Witnesses to a car accident can be valuable when it's time to piece together the details of what happened right before, during, and after the crash. Statements from witnesses can also become key evidence later on, in any lawsuit or insurance claim that seeks to establish legal responsibility -- in other words, fault for a car accident. So it's important that the right questions get asked of witnesses, in order to make sure the right information is obtained and recorded. This article touches on some important strategies and points to cover when questioning witnesses to a car accident.
While questions can be asked of witnesses at the scene of the accident, it’s best to just get contact information for all people who witnessed the accident so that the right questions can be asked later on, away from the chaotic scene. This can be done through a simple phone call to a witness, whether from you, your attorney, or an insurance claims adjuster. An in-person meeting can also be arranged, if it's convenient. In any event, the conversation should take place as soon as possible after the accident, while the incident is still fresh in everyone’s mind.
Learn more about Gathering Information at the Car Accident Scene.
First things first. Ask questions that establish how the witness came to view the accident itself -- or an important aspect of the accident, even if it’s something that occurred after the fact, such as an injured party receiving medical care.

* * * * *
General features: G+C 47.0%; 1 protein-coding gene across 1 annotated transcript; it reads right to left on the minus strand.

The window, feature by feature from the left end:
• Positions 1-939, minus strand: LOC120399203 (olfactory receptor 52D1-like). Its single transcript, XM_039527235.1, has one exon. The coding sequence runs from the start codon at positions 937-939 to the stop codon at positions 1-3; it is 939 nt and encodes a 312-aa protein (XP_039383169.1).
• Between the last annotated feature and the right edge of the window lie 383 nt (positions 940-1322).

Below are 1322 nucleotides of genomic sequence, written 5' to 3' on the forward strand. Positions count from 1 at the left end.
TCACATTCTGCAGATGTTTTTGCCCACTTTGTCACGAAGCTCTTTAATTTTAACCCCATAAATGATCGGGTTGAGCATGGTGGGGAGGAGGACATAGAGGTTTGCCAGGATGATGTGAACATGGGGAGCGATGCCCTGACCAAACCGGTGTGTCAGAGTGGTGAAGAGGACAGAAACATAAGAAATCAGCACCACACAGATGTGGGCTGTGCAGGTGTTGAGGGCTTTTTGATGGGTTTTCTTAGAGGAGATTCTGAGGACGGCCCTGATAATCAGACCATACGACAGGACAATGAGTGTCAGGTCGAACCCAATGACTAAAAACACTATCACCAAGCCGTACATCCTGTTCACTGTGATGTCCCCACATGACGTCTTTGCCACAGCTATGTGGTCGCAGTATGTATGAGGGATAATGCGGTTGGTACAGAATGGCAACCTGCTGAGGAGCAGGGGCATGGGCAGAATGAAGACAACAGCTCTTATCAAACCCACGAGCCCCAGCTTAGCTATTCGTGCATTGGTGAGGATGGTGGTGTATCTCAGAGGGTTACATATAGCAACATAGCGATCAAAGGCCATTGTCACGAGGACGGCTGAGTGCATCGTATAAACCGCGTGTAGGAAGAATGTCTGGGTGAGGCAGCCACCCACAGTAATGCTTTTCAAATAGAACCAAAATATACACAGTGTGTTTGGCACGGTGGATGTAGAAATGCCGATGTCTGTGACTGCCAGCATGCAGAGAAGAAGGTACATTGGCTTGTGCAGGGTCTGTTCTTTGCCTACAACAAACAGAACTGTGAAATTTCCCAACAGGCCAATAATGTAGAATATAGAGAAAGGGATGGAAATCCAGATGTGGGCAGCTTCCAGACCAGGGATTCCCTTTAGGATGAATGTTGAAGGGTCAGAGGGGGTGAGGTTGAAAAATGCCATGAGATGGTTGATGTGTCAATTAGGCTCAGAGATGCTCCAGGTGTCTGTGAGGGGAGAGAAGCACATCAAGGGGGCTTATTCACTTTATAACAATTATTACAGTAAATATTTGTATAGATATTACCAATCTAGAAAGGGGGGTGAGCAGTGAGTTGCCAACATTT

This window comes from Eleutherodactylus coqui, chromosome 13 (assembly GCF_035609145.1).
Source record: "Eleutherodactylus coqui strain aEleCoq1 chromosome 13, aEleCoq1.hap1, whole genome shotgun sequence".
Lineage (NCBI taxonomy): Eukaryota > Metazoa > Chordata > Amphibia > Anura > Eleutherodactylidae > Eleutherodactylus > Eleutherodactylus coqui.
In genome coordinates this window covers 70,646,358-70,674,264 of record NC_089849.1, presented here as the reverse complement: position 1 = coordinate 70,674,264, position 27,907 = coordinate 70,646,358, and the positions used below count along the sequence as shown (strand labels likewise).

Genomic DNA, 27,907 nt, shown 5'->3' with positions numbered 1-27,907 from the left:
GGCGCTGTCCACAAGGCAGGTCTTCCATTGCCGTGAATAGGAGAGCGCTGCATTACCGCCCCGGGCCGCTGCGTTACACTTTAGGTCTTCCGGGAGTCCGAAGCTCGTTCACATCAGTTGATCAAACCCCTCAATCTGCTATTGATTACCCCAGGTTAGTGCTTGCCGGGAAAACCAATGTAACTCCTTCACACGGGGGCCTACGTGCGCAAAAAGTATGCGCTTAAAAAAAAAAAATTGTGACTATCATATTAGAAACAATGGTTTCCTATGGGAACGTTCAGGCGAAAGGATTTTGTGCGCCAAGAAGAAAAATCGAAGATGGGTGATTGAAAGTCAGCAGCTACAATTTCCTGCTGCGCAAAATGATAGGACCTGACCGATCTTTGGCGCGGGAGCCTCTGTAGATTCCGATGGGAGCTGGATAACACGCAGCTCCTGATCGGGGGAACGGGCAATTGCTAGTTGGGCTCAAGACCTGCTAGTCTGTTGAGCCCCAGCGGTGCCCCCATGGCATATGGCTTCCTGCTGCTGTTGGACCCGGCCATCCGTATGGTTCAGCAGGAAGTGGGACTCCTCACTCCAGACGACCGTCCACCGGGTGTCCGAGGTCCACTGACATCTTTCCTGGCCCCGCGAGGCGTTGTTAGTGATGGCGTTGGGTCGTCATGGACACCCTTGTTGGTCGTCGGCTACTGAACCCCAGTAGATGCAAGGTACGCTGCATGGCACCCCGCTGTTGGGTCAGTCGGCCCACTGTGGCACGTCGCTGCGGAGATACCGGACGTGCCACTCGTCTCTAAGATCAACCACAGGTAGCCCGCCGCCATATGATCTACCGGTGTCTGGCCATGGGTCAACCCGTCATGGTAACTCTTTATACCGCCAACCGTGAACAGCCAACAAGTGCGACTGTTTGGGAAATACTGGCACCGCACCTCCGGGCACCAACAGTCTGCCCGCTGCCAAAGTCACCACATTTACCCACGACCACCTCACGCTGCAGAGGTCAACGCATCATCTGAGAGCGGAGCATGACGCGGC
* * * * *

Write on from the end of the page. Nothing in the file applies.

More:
When questioning a witness to a car accident, the goal is to get all of the witness’s firsthand knowledge and observations out in the open and recorded for later use.
Sometimes an open-ended prompt (“Can you walk me through what you saw?”) is better than specific questions, but you should be ready to ask follow up questions and fill in any gaps in the information you’re getting from the witness. Here are some areas to focus on:
Questions that are asked of accident witnesses should be tailored so that the witness’s responses include only firsthand observations and personal impressions of what happened -- not speculation as to what other drivers, passengers, and witnesses might have said.
One reason for this is you’ll avoid running into problems later on if your witness’s statements are introduced in court. All state and federal courts have strict rules on admissibility of evidence, and often when one witness testifies about what someone else said, those overheard statements will be considered inadmissible “hearsay” that can’t be used as evidence in the case.